Sunday, April 26, 2009

Question from Monica - Other love interests

Has anyone seen a suggestion that Katherine of Aragon or Anne of Cleves fell in love with someone other than Henry?
And did Mary I ever have a love interest other than her husband?


  1. There is talk in the records about Catherine of Aragon's possibly improper relationship with her confessor, Alessandro Geraldini, during her widowhood. It's not conclusive, and most historians agree that the relationship was not physical, but her contemporaries were very concerned at the degree of influence he exercised over her and Catherine's fierce defense of him when he was criticized. The scandal percolated back to Spain. I believe Henry managed to get Geraldini ousted once he married Catherine.

    Regarding Mary I, there have been suggestions that she may have had an emotional attachment to her one-time fiance and the father of her husband, Emperor Charles V. She met him only once or twice, I think, and he was 16 years older than her, so it may have been a filial rather than a romantic feeling, as well as a growing inclination to regard him as the the head of her "house," especially once Henry VIII began to attack her legitimacy and withdraw his support and approval.

    The Emperor was very concerned about her possible reaction to Reginald Pole and did everything he could to delay his arrival in England until Philip had married Mary. Pole was also 16 years older than her, but he was the son of her former governess, the Plantagenet Lady Salisbury, who was executed partly for being caught with a suggestive piece of embroidery that combined the Pole symbols with marigolds (alleged to represent Mary).

    I don't know how often Mary actually saw him when she was growing up; Henry sent him abroad to study, and then Pole could not return once he challenged the King's Great Matter. Some writers allege that a marriage between the two was planned by Catherine of Aragon and Lady Salisbury. Charles V saw him as a definite threat, but Mary's feeling for Pole may have been merely a sentimental affection for a man who had upheld her mother's marriage and whose mother had brought her up.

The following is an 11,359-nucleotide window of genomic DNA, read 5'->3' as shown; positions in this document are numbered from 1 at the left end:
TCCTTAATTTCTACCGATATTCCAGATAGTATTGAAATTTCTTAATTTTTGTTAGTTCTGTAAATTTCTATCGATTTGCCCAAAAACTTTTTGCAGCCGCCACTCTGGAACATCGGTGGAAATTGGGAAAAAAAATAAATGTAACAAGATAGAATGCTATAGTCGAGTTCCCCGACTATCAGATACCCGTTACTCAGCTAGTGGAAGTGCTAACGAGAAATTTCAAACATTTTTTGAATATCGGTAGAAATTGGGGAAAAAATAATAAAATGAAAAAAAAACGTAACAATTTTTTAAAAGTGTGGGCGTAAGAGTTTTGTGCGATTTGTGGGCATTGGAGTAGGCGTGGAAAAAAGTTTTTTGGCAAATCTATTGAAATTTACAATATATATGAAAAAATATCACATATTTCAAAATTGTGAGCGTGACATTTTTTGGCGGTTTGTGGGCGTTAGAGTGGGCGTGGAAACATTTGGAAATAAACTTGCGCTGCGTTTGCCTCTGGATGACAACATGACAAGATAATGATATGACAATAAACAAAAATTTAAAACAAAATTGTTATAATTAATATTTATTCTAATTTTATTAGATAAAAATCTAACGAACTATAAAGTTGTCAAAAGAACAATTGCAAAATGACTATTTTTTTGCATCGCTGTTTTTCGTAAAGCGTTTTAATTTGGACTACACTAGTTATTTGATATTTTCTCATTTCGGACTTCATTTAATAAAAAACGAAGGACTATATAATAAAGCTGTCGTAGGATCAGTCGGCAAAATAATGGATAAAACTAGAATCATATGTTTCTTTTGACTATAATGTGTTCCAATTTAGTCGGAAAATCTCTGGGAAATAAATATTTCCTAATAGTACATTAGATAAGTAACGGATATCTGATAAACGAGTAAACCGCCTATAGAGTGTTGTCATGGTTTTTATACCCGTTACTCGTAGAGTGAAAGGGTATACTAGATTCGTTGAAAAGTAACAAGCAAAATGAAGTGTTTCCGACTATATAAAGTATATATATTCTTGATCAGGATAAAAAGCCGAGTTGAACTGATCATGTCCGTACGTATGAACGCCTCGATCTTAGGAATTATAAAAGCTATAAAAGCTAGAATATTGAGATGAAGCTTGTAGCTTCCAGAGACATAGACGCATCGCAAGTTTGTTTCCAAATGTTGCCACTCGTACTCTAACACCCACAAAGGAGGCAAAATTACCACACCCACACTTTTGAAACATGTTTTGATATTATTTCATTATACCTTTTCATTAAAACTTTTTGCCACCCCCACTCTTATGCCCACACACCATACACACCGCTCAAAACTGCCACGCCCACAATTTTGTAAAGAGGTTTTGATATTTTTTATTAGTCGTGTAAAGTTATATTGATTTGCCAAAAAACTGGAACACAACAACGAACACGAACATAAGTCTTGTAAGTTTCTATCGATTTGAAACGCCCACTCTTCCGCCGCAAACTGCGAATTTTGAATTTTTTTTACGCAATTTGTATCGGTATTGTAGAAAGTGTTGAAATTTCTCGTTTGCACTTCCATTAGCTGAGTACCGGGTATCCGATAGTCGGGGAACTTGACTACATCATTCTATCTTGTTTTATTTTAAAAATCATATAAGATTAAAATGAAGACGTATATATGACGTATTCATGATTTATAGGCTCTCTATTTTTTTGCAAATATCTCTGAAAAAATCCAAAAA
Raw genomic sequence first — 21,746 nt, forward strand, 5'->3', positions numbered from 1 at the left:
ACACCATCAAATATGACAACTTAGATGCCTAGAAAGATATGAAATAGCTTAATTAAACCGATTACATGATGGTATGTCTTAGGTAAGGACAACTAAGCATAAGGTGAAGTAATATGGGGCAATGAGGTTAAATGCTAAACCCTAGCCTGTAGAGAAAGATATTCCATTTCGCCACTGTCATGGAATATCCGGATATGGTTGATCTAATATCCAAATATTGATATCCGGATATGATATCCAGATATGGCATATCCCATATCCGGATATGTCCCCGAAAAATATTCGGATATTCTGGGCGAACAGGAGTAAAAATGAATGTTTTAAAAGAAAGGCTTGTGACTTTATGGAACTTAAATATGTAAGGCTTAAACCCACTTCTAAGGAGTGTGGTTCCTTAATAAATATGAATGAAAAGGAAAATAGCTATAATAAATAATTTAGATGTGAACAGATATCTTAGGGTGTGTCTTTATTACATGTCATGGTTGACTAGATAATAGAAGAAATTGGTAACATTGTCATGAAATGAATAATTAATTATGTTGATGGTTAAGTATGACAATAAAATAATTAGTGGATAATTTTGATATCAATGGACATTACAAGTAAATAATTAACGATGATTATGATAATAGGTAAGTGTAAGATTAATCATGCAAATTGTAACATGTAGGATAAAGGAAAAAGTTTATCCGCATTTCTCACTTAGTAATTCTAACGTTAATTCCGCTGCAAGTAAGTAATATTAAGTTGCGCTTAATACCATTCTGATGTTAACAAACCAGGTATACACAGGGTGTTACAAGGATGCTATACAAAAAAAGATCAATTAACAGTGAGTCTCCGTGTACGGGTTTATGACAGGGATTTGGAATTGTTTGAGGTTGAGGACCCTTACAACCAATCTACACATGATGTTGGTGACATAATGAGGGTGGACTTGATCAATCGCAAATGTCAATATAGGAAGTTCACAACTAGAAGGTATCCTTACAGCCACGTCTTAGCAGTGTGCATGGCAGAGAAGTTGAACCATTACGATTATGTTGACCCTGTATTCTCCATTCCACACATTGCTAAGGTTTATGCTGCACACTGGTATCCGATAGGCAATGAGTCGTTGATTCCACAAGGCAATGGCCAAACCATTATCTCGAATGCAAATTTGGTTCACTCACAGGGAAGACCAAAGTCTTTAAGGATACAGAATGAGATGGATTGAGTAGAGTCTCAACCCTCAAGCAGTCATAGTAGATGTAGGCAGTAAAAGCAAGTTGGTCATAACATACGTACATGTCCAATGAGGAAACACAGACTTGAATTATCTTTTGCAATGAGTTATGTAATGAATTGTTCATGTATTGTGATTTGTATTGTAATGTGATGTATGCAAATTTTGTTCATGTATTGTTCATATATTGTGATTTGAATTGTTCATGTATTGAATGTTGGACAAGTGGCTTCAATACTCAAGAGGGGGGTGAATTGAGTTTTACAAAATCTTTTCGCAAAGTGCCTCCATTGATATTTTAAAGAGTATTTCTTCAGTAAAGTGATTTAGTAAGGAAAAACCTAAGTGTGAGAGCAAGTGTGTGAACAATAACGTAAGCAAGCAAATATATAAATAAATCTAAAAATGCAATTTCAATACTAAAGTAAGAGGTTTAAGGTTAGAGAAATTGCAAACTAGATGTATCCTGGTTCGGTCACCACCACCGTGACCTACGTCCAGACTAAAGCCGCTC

2. All I can say is "No" to all three questions. Or "not that is reliably revealed by the historical record."

  3. Regarding Anne of Cleves, there's very little information. When Kathryn Howard's adulteries were discovered, the Council also took time to scrutinize Anne, due to rumors that she had given birth to a son. The man implicated, however, seems to have been the King. Again, when Kathryn Howard was executed, the talk was that Henry would take Anne back, and that she was in "great grief and distress" when he chose Katherine Parr instead. The man in her life appears to have been Henry, although I don't think this necessarily means she loved him.

    A couple of fiction writers have recently suggested that Anne was a lesbian. I suppose being a discarded wife with a large income, a grateful ex-husband, a private retreat away from court, and the excuse of being "foreign" (in case some unconventional behavior was spotted) might be good cover for someone wishing to pursue a same-sex relationship in Tudor England -- but it's still risky. There's no evidence, however, that Anne's relationship with her female attendants was anything but the usual, and there's no mention of her having female friends among the English aristocracy.

  4. It depends on you view love interest. It will never be certain if they were in love, but guy that might be viewed as such for Mary (I'm guessing your mean Henry VIII's daughter) was Phillip, Duke Baravia. He was taken enough with her to personally court her himself, bought her jewerly and the two of them exchanged kisses. Apperently, marriage was talked about,but it never came to pass. According Lives of the queens of England, from the Norman conquest. According to Agnes Strickland and Elizabeth Strickland, Phillip never married in honor of Mary. Whether this is true or not is uncertain becuase that part of the story is not mentioned in any other biography I've read about Mary. However, her relationship with the duke is mentioned in several biographies I've read, including in Linda Porter's The First Queen of Englamd.

  5. Anne of Cleves was very attached to the only female servant servant she was allowed to retain from those who came with her from Cleves. Foreign-born consorts were often criticized for their foreign-born servants, and this woman was probably the only person Anne could talk to in her own language and dialect. Also Anne seemed to be remarkably ignorant about the begetting of children-- she professed to think that kissing was enough! Perhaps the language barrier was involved, or she was just glad not to have Henry "trouble" her. She was on distant but polite terms with her stepdaughters (later "nieces") Mary and Elizabeth, and once she and Katherine Howard sat up talking and dancing after the aging and ailing Henry had gone to bed. Perhaps the "Lesbian" speculations arose out of the hope that the poor woman had gotten some sensual gratification out of life. Very much "not proven", and very out of period.